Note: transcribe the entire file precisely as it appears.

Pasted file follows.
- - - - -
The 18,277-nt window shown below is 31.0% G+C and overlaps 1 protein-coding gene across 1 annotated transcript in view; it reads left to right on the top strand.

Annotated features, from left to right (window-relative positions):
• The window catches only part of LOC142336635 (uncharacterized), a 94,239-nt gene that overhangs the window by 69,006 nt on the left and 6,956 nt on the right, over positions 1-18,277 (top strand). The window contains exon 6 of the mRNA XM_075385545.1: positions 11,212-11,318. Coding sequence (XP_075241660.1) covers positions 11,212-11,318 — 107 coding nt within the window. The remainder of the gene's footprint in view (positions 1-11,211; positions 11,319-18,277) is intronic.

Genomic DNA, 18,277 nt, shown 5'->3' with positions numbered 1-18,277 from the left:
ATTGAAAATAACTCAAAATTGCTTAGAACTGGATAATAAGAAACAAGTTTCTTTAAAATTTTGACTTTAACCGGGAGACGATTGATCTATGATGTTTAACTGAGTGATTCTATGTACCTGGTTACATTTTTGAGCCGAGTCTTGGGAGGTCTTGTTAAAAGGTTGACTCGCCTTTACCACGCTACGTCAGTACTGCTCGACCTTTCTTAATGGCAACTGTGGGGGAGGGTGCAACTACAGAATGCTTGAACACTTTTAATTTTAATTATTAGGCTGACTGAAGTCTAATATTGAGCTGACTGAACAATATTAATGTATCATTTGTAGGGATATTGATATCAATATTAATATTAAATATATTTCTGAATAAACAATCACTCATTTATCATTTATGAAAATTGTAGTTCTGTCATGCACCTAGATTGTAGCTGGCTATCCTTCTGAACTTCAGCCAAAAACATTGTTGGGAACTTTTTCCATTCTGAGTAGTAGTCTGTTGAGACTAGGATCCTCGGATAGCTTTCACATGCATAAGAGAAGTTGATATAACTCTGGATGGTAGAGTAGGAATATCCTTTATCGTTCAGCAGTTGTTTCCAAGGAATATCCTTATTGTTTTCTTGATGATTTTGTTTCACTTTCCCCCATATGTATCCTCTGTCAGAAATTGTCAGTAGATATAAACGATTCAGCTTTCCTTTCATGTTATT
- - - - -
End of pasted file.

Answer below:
The 18,277-nt window shown below is 31.0% G+C and overlaps 1 protein-coding gene across 1 annotated transcript in view; it reads left to right on the top strand.

Annotated features, from left to right (window-relative positions):
• The window catches only part of LOC142336635 (uncharacterized), a 94,239-nt gene that overhangs the window by 69,006 nt on the left and 6,956 nt on the right, over positions 1-18,277 (top strand). The window contains exon 6 of the mRNA XM_075385545.1: positions 11,212-11,318. Coding sequence (XP_075241660.1) covers positions 11,212-11,318 — 107 coding nt within the window. The remainder of the gene's footprint in view (positions 1-11,211; positions 11,319-18,277) is intronic.

Genomic DNA, 18,277 nt, shown 5'->3' with positions numbered 1-18,277 from the left:
ATTGAAAATAACTCAAAATTGCTTAGAACTGGATAATAAGAAACAAGTTTCTTTAAAATTTTGACTTTAACCGGGAGACGATTGATCTATGATGTTTAACTGAGTGATTCTATGTACCTGGTTACATTTTTGAGCCGAGTCTTGGGAGGTCTTGTTAAAAGGTTGACTCGCCTTTACCACGCTACGTCAGTACTGCTCGACCTTTCTTAATGGCAACTGTGGGGGAGGGTGCAACTACAGAATGCTTGAACACTTTTAATTTTAATTATTAGGCTGACTGAAGTCTAATATTGAGCTGACTGAACAATATTAATGTATCATTTGTAGGGATATTGATATCAATATTAATATTAAATATATTTCTGAATAAACAATCACTCATTTATCATTTATGAAAATTGTAGTTCTGTCATGCACCTAGATTGTAGCTGGCTATCCTTCTGAACTTCAGCCAAAAACATTGTTGGGAACTTTTTCCATTCTGAGTAGTAGTCTGTTGAGACTAGGATCCTCGGATAGCTTTCACATGCATAAGAGAAGTTGATATAACTCTGGATGGTAGAGTAGGAATATCCTTTATCGTTCAGCAGTTGTTTCCAAGGAATATCCTTATTGTTTTCTTGATGATTTTGTTTCACTTTCCCCCATATGTATCCTCTGTCAGAAATTGTCAGTAGATATAAACGATTCAGCTTTCCTTTCATGTTATT